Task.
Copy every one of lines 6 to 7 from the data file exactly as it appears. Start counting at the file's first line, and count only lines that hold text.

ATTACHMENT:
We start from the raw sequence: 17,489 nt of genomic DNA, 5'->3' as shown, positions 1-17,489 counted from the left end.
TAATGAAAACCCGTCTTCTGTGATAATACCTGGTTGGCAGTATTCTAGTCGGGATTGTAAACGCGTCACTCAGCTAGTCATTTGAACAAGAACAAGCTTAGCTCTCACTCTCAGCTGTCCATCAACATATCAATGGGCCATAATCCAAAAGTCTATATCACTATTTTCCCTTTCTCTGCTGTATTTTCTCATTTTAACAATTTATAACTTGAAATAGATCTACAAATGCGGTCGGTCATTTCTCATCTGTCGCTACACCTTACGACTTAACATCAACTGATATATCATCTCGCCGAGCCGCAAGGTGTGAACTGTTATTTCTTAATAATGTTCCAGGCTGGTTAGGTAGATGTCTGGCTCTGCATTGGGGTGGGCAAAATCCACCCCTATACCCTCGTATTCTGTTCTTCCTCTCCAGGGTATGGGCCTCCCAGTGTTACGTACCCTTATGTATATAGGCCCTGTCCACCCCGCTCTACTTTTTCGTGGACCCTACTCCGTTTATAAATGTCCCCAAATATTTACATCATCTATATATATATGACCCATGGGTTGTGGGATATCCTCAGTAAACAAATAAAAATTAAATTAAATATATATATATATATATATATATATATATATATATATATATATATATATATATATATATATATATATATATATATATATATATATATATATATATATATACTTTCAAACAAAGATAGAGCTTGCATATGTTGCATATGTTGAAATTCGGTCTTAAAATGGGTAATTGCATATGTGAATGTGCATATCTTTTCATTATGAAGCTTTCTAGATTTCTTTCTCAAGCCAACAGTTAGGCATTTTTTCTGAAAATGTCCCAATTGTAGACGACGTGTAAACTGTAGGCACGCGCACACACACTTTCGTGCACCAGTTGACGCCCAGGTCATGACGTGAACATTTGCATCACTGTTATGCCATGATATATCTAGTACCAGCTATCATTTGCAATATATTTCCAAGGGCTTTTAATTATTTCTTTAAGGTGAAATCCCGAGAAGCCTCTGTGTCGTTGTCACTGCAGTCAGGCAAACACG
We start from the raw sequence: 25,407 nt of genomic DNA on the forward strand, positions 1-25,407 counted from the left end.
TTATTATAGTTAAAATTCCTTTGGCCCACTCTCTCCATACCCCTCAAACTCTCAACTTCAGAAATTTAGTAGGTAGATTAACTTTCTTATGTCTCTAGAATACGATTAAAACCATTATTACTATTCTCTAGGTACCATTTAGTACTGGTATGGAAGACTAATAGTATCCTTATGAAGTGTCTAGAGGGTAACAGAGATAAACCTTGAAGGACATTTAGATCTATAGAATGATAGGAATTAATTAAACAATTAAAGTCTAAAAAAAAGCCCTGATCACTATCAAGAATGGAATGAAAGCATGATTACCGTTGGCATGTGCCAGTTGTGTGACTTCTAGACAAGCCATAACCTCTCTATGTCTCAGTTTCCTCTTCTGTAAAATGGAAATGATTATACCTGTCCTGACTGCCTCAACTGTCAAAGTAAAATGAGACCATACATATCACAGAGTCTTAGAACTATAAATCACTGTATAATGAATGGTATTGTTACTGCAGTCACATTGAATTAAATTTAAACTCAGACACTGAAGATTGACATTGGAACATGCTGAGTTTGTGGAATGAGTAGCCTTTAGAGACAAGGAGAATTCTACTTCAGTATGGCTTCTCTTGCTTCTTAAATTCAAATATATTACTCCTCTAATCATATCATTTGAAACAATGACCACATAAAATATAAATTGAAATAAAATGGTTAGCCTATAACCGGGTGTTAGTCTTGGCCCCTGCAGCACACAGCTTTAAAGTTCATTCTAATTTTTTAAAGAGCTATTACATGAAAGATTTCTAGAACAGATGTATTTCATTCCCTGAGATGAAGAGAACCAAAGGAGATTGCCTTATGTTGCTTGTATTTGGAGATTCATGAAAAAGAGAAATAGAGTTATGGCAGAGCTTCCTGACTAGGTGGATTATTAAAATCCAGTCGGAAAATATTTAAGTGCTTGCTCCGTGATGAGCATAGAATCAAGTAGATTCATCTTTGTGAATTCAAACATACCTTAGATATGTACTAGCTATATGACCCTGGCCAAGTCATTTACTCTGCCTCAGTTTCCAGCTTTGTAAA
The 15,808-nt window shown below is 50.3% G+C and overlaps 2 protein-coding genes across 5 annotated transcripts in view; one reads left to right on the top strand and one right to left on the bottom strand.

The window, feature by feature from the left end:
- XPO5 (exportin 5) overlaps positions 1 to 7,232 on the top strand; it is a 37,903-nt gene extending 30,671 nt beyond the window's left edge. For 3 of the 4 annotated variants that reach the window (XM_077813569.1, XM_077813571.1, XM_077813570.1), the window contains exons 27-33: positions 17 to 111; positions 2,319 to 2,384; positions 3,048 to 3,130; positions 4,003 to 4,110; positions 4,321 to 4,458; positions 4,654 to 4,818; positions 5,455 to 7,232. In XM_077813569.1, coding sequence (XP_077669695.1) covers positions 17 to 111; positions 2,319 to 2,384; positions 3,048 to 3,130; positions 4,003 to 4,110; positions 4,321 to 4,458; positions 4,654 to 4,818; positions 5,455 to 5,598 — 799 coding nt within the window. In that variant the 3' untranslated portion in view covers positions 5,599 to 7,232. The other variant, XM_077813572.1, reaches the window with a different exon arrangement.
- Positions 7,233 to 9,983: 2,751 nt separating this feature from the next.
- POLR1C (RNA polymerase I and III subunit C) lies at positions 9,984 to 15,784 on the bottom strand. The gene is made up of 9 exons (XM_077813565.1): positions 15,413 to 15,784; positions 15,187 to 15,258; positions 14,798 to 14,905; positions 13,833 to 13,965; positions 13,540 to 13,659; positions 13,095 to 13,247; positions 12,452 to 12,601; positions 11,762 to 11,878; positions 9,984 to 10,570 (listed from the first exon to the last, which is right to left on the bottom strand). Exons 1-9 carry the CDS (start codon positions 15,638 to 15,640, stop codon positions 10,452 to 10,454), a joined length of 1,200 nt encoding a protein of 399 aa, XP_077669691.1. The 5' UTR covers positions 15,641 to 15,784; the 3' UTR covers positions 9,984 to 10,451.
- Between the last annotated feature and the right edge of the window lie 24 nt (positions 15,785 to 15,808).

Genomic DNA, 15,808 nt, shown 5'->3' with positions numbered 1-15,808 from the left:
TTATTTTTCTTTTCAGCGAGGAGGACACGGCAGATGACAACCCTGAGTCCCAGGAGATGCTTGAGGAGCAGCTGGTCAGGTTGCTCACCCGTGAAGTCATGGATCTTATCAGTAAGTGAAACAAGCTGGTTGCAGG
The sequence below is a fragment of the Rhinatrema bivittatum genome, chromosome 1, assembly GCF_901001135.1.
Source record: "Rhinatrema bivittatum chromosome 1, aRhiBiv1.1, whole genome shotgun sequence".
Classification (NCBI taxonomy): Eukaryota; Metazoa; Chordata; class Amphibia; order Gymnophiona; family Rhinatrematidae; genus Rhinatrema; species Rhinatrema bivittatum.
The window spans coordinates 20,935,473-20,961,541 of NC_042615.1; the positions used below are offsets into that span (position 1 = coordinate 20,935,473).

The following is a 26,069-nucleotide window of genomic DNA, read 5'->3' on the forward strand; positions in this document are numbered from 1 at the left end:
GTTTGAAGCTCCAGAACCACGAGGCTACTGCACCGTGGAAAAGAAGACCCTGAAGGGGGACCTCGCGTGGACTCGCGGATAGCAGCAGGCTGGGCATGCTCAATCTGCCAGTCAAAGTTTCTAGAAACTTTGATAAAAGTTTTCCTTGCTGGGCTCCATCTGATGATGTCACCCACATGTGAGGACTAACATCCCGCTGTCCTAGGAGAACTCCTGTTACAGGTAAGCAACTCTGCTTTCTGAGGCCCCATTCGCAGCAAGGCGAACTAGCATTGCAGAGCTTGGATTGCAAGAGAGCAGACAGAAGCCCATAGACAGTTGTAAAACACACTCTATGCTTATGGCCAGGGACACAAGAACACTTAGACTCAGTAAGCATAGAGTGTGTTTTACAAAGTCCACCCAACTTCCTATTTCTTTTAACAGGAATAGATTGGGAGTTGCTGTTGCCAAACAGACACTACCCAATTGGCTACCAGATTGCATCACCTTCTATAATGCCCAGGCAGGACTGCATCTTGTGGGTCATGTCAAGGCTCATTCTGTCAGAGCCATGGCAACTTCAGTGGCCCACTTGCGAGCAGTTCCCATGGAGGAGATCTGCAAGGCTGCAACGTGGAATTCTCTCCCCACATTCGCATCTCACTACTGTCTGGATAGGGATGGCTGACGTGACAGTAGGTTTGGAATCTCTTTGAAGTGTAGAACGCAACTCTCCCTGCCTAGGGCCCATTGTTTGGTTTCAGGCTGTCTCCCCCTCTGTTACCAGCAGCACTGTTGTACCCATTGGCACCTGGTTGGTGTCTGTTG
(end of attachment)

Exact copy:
The window, feature by feature from the left end:
- XPO5 (exportin 5) overlaps positions 1 to 7,232 on the top strand; it is a 37,903-nt gene extending 30,671 nt beyond the window's left edge. For 3 of the 4 annotated variants that reach the window (XM_077813569.1, XM_077813571.1, XM_077813570.1), the window contains exons 27-33: positions 17 to 111; positions 2,319 to 2,384; positions 3,048 to 3,130; positions 4,003 to 4,110; positions 4,321 to 4,458; positions 4,654 to 4,818; positions 5,455 to 7,232. In XM_077813569.1, coding sequence (XP_077669695.1) covers positions 17 to 111; positions 2,319 to 2,384; positions 3,048 to 3,130; positions 4,003 to 4,110; positions 4,321 to 4,458; positions 4,654 to 4,818; positions 5,455 to 5,598 — 799 coding nt within the window. In that variant the 3' untranslated portion in view covers positions 5,599 to 7,232. The other variant, XM_077813572.1, reaches the window with a different exon arrangement.